Friday, April 27, 2007

Why Are There So Many Reality Shows?

Economist Austan Goolsbee has an article in the NY Times that looks at the economics of reality shows. He starts with a question of why there are so many reality shows (in particular, shows like American Idol), and comes up with the following initial answer:

Some say it’s just that people now lack the attention span for old-style television or that our tastes have changed.

Most insiders point out that reality shows cost much less to make than scripted shows, and, they argue, this is just a profit play by the broadcast networks.

However, he astutely points out that if reality shows are popular because they are cheap to make, why weren't they popular 20 years ago. As Goolsbee says, "Surely the broadcast networks wanted to save money back then, too."

Goolsbee then cites Harvard economist Richard Caves, who comes up with the explanation that reality shows are popular because there are so many TV choices with the proliferation of cable and satellite:

He points out that such incentives depend on the size of the potential market. The programming is a fixed cost — networks pay for the programs even if nobody watches. If paying an extra $1 million to get a star onto a show, for example, raises every customer’s love of the show by the equivalent of $1, the investment more than pays off if there are 10 million potential viewers. But the $1 million investment would be a terrible flop if there were 10,000 potential viewers.

So the increase in reality programming is not just a matter of broadcasters wanting to save money. It’s that a shrinking potential market gives the networks less incentive to spend money. They can’t recoup it with enough viewers.

Any opinions on this question of reality show popularity?

(Source: Marginal Revolution)

Thursday, April 26, 2007

Fascinating Predictions

Here is a list of predictions of what the world will be like in the year 2000, made for a magazine in the year 1900. It is a really interesting list. Here are a few of the most interesting to me:

Mosquitoes, house-flies and roaches will have been practically exterminated.

Strawberries as Large as Apples will be eaten by our great-great-grandchildren for their Christmas dinners a hundred years hence.

There will be No C, X or Q in our every-day alphabet. They will be abandoned because unnecessary.

There will be no wild animals except in menageries.

Those are some of the ones that sound ridiculous, but there are actually plenty of others that sound familiar. For instance:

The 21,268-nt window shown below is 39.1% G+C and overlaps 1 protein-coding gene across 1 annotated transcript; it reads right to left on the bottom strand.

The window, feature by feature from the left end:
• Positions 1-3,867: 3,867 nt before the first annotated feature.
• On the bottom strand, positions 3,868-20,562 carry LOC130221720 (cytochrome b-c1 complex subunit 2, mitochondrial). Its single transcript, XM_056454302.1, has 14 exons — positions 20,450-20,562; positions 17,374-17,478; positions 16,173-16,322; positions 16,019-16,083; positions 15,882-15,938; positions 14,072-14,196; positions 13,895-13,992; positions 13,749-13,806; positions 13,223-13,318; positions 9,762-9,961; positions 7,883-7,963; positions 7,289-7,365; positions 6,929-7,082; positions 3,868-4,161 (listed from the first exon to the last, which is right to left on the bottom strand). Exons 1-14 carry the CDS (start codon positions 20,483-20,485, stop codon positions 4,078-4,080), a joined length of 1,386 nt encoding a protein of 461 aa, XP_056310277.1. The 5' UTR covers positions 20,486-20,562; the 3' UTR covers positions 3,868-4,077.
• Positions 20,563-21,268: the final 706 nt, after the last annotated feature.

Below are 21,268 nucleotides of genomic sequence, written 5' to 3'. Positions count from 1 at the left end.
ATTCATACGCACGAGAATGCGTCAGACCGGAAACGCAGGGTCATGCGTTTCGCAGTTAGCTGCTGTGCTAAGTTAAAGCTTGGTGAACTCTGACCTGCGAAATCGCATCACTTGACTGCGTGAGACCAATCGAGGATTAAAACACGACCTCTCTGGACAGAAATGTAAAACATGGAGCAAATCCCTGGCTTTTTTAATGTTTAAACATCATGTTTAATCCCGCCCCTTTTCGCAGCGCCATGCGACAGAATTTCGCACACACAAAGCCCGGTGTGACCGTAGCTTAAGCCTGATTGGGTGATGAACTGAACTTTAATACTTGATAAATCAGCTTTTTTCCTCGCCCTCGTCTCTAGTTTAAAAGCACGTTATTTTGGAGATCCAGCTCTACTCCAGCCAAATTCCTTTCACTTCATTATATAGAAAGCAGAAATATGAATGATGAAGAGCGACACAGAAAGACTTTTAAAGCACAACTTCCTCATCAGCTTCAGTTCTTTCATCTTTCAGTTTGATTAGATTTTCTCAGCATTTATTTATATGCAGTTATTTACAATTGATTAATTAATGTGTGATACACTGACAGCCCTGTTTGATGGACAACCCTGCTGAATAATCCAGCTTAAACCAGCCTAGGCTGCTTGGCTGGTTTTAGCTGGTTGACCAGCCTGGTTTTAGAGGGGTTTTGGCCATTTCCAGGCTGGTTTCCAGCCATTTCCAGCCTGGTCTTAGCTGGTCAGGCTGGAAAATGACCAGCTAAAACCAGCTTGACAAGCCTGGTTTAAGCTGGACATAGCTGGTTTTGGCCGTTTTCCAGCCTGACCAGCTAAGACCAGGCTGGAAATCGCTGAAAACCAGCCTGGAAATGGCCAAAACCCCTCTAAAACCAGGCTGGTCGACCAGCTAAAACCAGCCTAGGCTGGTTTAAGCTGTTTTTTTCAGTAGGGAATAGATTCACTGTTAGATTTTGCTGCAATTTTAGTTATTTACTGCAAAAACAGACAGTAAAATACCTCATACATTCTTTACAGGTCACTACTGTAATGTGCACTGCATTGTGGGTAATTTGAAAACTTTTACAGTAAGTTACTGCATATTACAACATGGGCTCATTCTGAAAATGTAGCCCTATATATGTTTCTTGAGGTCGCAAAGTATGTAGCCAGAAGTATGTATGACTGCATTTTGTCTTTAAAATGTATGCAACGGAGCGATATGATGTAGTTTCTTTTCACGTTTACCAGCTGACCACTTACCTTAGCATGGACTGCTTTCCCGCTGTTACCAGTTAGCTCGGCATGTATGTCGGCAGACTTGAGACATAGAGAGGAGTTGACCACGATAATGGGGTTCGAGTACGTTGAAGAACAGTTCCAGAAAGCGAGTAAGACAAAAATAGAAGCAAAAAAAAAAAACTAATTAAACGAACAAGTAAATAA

Ready-cooked meals will be bought from establishments similar to our bakeries of today.
Any that you find particularly interesting? Be sure to explain why.

(Source: Marginal Revolution)

Which Countries Supply the Most to Wal-Mart?

Benjamin Edwards spent a day driving to as many Wal-Marts as he could (he went to 8) and writing down where each product he picked up came from (he picked up 727 items).

Here is a map showing where the most goods came from (the relative size of the country on the map indicates how many goods came from that country).

(Source: Marginal Revolution)

Explaining Income Inequality Through Harry Potter

Economist Alex Tabarrok argues that the way to explain why incomes are becoming less equal in the world and in the United States is to look at why some writers, like JK Rowling are making tons of money. Basically, it comes down to the fact that everyone is staying about the same, while a few top-earners are making a lot more than they used to because they have larger global markets than they used to. So Tabarrok's explanation is not that the poor are getting poorer, but rather, the richest few are pulling away from the pack.
I do not disparage Rowling when I say talent is not the explanation for her monetary success. Homer, Shakespeare and Tolkien all earned much less. Why? Consider Homer, he told great stories but could earn no more in a night than say 50 people might pay for an evening's entertainment. Shakespeare did a little better. The Globe theater could hold 3000 and unlike Homer, Shakespeare didn't have to be at the theater to earn. Shakespeare's words were leveraged.
(Source: Marginal Revolution)